After the fire: Returning to a home that survived a wildfire
Wildfires can leave lingering smoke and ash in people’s homes and businesses. When you return to a home or business that has survived a wildfire, it’s important to take precautions to protect yourself and your family from inhaling smoke and ash. Smoke and ash can cause lung and heart problems.
Protect yourself and your family when cleaning up after a wildfire:
- If you see ash or a layer of dust, keep children away until it has been cleaned.
- Cloth face coverings, paper masks or bandanas are not effective at filtering out fine airborne ash, dust or asbestos fibers. N95 or KN95 respirators, if properly fit tested and worn, can offer protection from airborne particles. Oregon OSHA offers a video on how to correctly wear N95 respirators.Be aware that counterfeit KN95 respirators are on the market. The CDC has tips on recognizing counterfeit KN95s.
- Do not use a leaf blower. Avoid activities that could stir up ash and make it airborne again, like using a leaf blower, dry sweeping or vacuuming without a high efficiency particulate (HEPA) filter.
- Use rubber gloves when cleaning up ash. Wash any ash off your body or clothing right away.
- To clean up ash outdoors: Gently dampen the ash – do not use a pressure washer, which will generate dust before it wets things down. Then use a vacuum with a HEPA filter if you have one. Do not use a leaf blower or regular wet/dry vacuum to clear ash because it will put more harmful particles into the air. If you don’t have a HEPA-equipped vacuum, gently sweep or scoop up the ash.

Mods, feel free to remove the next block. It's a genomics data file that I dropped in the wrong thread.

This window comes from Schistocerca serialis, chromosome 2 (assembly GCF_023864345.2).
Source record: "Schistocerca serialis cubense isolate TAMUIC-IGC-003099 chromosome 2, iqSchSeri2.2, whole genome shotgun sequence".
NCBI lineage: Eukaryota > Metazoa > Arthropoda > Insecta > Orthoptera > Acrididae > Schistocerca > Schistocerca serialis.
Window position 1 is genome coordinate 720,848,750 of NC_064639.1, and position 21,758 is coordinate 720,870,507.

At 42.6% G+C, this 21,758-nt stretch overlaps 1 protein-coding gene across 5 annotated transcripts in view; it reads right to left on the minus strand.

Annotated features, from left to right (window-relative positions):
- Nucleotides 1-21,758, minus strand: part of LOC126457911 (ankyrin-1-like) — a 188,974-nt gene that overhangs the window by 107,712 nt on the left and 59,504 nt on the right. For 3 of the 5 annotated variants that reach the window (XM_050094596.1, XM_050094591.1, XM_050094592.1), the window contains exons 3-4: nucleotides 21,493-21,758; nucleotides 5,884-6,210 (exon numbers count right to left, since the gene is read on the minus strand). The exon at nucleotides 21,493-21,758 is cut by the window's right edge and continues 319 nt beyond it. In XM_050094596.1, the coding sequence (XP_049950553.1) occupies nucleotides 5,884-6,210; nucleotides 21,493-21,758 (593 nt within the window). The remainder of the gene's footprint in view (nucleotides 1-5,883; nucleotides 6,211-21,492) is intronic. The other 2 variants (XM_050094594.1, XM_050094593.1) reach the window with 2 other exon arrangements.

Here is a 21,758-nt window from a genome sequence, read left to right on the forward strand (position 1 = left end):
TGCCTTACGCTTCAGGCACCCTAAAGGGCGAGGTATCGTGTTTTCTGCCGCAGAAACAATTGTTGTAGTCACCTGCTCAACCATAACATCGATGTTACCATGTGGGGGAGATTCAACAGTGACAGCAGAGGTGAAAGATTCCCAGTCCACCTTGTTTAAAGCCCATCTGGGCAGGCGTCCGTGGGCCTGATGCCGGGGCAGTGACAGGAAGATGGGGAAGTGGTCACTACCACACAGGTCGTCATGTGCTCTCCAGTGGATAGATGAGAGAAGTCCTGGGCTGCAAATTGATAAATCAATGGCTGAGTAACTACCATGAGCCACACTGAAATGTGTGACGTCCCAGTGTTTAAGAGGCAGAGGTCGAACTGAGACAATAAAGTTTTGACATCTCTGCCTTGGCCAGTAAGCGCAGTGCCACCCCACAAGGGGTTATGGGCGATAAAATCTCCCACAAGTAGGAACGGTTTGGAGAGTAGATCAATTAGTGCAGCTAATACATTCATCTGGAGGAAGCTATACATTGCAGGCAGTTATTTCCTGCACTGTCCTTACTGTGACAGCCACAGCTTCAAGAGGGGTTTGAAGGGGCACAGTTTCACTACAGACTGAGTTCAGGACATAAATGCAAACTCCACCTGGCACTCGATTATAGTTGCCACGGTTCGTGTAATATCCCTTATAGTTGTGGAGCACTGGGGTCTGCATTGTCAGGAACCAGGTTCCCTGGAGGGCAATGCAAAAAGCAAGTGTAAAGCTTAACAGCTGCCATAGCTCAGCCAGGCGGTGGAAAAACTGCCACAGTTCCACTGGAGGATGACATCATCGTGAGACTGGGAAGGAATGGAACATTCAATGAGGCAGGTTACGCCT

- To clean up ash indoors: Use a damp cloth to clean surfaces indoors. Use a wet mop on floors. Do not use a vacuum to clean up ash unless it has a HEPA filter.
- Turn on an air purifier or ventilation system with a HEPA if you have one. HEPA filters in your indoor heating, ventilation and cooling (HVAC) system and air purifiers can help remove particles from indoor air. Make sure your purifier is designed for the size of the space or room where you plan to use it.
Learn more from this page from the Department of Environmental Quality.